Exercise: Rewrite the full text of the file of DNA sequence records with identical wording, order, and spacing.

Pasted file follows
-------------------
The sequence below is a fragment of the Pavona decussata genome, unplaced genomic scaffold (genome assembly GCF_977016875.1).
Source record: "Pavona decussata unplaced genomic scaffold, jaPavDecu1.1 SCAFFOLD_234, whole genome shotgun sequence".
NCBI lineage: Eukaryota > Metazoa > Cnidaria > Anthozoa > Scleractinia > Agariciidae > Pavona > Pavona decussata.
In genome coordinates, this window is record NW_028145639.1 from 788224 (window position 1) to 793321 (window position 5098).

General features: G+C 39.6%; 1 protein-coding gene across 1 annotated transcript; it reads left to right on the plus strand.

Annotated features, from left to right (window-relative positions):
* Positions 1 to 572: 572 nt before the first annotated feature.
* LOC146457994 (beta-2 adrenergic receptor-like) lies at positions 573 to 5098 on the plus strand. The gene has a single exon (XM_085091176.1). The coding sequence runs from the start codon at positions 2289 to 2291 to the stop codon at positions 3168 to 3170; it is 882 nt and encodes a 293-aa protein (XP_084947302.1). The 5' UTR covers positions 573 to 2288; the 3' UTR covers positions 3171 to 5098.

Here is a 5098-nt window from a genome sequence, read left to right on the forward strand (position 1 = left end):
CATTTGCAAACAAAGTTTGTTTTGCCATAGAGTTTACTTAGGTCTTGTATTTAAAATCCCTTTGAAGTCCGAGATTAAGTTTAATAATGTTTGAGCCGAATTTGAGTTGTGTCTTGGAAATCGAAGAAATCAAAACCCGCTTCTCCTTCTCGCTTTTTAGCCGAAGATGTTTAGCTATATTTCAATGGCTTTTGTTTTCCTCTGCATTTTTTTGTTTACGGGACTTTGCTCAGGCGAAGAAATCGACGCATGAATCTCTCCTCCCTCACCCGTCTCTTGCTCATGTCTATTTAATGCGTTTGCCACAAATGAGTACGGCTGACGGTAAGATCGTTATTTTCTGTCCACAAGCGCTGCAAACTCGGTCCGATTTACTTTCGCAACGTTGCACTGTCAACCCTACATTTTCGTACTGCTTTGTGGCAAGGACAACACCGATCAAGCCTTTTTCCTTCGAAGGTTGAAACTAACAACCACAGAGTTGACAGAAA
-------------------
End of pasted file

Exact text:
The sequence below is a fragment of the Pavona decussata genome, unplaced genomic scaffold (genome assembly GCF_977016875.1).
Source record: "Pavona decussata unplaced genomic scaffold, jaPavDecu1.1 SCAFFOLD_234, whole genome shotgun sequence".
NCBI lineage: Eukaryota > Metazoa > Cnidaria > Anthozoa > Scleractinia > Agariciidae > Pavona > Pavona decussata.
In genome coordinates, this window is record NW_028145639.1 from 788224 (window position 1) to 793321 (window position 5098).

General features: G+C 39.6%; 1 protein-coding gene across 1 annotated transcript; it reads left to right on the plus strand.

Annotated features, from left to right (window-relative positions):
* Positions 1 to 572: 572 nt before the first annotated feature.
* LOC146457994 (beta-2 adrenergic receptor-like) lies at positions 573 to 5098 on the plus strand. The gene has a single exon (XM_085091176.1). The coding sequence runs from the start codon at positions 2289 to 2291 to the stop codon at positions 3168 to 3170; it is 882 nt and encodes a 293-aa protein (XP_084947302.1). The 5' UTR covers positions 573 to 2288; the 3' UTR covers positions 3171 to 5098.

Here is a 5098-nt window from a genome sequence, read left to right on the forward strand (position 1 = left end):
CATTTGCAAACAAAGTTTGTTTTGCCATAGAGTTTACTTAGGTCTTGTATTTAAAATCCCTTTGAAGTCCGAGATTAAGTTTAATAATGTTTGAGCCGAATTTGAGTTGTGTCTTGGAAATCGAAGAAATCAAAACCCGCTTCTCCTTCTCGCTTTTTAGCCGAAGATGTTTAGCTATATTTCAATGGCTTTTGTTTTCCTCTGCATTTTTTTGTTTACGGGACTTTGCTCAGGCGAAGAAATCGACGCATGAATCTCTCCTCCCTCACCCGTCTCTTGCTCATGTCTATTTAATGCGTTTGCCACAAATGAGTACGGCTGACGGTAAGATCGTTATTTTCTGTCCACAAGCGCTGCAAACTCGGTCCGATTTACTTTCGCAACGTTGCACTGTCAACCCTACATTTTCGTACTGCTTTGTGGCAAGGACAACACCGATCAAGCCTTTTTCCTTCGAAGGTTGAAACTAACAACCACAGAGTTGACAGAAA